Neb. nuclear plant gets relief from Missouri River levee breachBROWNVILLE, Neb. (AP) — The failure of a Missouri River levee in northwest Missouri offered a brief reprieve Friday from flooding near the Cooper nuclear power plant in southeast Nebraska, although officials expect the waterway to rise back up to a threatening level.
BROWNVILLE, Neb. (AP) — The failure of a Missouri River levee in northwest Missouri offered a brief reprieve Friday from flooding near the Cooper nuclear power plant in southeast Nebraska, although officials expect the waterway to rise back up to a threatening level.
The National Weather Service said the river dropped more than a foot at Brownville to 43.1 feet Friday morning after the breach Thursday evening upstream in northwest Missouri. Before the breach, the river had been 44.8 feet deep at Brownville.
The river would have to rise to 46.5 feet before it reaches Cooper, which is owned by the Nebraska Public Power District, but the plant would be shut down as a precaution if the river reached 45.5 feet.
NPPD spokesman Mark Becker said the plant continues to operate at full capacity.
The weather service predicted that the river at Brownville will rise over the weekend back to a similar level to earlier this week. The Army Corps of Engineers predicts it will rise another 3 to 5 inches on top of that by early next week.
The corps has been releasing water from dams upstream where heavy spring rain and snow melt have bloated the waterway, causing a rapid rise in the river elsewhere. Releases at Gavins Point Dam in South Dakota hit 160,000 cubic feet of water per second on Thursday, and the corps planned to continue releasing water at that rate until at least August.
The river is expected to remain 5 to 7.5 feet above flood stage in Nebraska and Iowa throughout the summer, and water levels could swell more than 10 feet above flood stage at places in Missouri.
Experts with the National Weather Service and the corps have said that levee breaches will provide only temporary decreases in water levels because there is still so much water flowing downstream. Once the water flowing through a failed levee spreads out, the pressure will build up and the river will rise again.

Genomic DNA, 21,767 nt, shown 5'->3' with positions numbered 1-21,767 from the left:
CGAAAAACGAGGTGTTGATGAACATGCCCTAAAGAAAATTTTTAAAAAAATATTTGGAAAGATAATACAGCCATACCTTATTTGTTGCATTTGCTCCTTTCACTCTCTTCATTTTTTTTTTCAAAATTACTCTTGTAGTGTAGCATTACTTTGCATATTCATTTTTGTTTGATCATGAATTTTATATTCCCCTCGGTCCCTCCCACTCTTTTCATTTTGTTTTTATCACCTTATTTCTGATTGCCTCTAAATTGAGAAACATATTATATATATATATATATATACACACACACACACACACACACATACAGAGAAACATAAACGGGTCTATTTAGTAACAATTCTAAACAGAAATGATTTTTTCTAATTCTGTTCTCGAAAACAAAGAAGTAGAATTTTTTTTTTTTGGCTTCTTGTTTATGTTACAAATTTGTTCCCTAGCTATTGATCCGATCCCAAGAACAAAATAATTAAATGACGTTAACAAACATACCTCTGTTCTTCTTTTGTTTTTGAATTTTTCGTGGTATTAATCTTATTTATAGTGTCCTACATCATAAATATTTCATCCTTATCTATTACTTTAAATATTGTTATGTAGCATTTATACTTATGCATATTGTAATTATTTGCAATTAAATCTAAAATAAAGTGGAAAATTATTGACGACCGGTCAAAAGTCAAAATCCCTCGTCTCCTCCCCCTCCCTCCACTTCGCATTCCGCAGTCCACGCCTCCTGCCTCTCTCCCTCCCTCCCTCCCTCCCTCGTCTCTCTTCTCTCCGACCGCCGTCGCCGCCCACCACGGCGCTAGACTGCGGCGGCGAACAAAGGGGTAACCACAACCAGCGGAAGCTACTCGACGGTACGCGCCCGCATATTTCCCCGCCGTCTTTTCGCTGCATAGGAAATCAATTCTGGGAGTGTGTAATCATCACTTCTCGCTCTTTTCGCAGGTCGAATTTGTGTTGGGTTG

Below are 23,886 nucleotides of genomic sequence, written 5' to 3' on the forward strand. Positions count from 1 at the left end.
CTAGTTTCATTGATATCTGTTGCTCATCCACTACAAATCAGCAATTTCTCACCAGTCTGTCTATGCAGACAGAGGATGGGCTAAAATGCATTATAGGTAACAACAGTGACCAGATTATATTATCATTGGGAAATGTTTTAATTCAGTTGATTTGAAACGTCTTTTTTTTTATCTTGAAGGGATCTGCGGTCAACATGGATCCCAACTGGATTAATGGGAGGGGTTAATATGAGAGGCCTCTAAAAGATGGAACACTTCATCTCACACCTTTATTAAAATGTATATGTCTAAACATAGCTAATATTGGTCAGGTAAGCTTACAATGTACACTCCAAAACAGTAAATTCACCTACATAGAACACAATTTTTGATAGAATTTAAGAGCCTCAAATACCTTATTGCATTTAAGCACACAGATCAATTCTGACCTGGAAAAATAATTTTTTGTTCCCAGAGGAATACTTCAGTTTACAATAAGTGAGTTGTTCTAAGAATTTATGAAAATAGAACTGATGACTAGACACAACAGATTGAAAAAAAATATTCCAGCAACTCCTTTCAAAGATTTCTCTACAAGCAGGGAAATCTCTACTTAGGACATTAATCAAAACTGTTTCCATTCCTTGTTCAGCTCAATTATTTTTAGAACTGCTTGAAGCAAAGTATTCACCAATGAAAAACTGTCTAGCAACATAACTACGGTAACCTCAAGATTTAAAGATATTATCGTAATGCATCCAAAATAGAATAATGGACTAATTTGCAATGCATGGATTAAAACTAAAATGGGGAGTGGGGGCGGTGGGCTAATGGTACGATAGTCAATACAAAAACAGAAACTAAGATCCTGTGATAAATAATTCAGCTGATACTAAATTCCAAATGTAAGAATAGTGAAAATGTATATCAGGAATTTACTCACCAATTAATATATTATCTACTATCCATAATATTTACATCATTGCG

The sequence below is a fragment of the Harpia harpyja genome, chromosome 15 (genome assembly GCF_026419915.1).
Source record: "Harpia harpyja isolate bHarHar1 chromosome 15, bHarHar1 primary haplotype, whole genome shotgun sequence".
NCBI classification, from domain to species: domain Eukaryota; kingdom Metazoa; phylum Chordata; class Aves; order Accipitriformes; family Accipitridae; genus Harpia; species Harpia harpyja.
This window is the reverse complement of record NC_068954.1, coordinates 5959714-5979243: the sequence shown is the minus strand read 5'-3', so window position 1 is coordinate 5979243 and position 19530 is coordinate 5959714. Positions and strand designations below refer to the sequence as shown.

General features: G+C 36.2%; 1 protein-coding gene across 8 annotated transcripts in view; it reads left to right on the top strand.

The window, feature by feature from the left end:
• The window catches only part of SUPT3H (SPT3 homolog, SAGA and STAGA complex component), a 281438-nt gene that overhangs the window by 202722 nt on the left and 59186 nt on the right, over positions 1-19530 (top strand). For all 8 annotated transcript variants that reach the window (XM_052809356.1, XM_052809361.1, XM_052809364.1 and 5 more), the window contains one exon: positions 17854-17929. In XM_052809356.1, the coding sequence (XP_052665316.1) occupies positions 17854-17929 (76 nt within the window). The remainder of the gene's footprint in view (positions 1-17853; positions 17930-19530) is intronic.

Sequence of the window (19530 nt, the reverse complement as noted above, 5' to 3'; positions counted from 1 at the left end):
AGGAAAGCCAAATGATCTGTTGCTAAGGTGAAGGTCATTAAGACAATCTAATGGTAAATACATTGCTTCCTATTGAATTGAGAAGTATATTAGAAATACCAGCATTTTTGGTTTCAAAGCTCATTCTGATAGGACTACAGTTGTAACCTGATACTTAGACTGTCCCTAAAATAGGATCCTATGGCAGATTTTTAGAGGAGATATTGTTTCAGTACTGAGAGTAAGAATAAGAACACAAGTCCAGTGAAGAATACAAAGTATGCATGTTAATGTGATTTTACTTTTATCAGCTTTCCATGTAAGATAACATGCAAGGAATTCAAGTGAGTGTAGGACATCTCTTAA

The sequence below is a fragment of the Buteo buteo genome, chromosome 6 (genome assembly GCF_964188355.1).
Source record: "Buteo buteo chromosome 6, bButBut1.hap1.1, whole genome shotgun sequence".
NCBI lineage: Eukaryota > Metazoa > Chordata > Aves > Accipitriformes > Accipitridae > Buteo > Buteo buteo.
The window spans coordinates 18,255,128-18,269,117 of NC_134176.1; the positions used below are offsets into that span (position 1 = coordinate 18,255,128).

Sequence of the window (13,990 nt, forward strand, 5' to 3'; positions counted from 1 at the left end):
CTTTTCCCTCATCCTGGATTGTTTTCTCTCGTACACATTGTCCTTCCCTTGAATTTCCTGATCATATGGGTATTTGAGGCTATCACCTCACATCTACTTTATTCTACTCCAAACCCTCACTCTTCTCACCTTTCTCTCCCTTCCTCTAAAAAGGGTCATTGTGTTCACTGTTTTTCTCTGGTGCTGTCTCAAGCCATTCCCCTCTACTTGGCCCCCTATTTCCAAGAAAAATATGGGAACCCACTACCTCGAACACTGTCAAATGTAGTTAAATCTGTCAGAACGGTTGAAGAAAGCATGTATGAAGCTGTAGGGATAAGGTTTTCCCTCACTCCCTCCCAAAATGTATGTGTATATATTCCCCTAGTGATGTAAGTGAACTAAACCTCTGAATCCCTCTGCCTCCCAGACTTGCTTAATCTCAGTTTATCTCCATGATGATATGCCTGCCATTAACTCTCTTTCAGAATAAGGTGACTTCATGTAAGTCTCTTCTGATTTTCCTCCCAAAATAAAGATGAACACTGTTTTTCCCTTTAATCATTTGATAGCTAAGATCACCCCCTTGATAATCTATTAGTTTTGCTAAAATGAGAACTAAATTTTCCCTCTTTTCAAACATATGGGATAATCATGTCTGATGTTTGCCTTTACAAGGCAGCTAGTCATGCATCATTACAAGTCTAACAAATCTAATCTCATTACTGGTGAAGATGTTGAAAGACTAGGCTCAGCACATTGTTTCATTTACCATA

NPPD officials have been monitoring river levels closely during the flooding, and they have already brought in more than 5,000 tons of sand to build barricades protecting the Cooper plant and its access roads. Some internal doorways have also been barricaded with flood gates to protect equipment.
Last Sunday, Cooper nuclear plant sent a low-level alert to the Nuclear Regulatory Commission, called a “notification of unusual event,” because of the rising river, so regulators are also watching the situation closely.
Nebraska's other nuclear power plant, Fort Calhoun, issued a similar notice on June 6. That power plant, about 20 miles north of Omaha, remains shut down because of concerns about the water level there.
The river at Blair, near Fort Calhoun, was 32.5-feet-deep Friday morning, which is 6 feet above flood stage, causing moderate flooding of low-lying areas. The Omaha Public Power District, which owns Fort Calhoun, said a series of protective barriers have stopped the advance of floodwaters and protected the nuclear plant.
Nuclear Regulatory Commission officials say both NPPD and OPPD have taken appropriate measures to protect their nuclear power plants.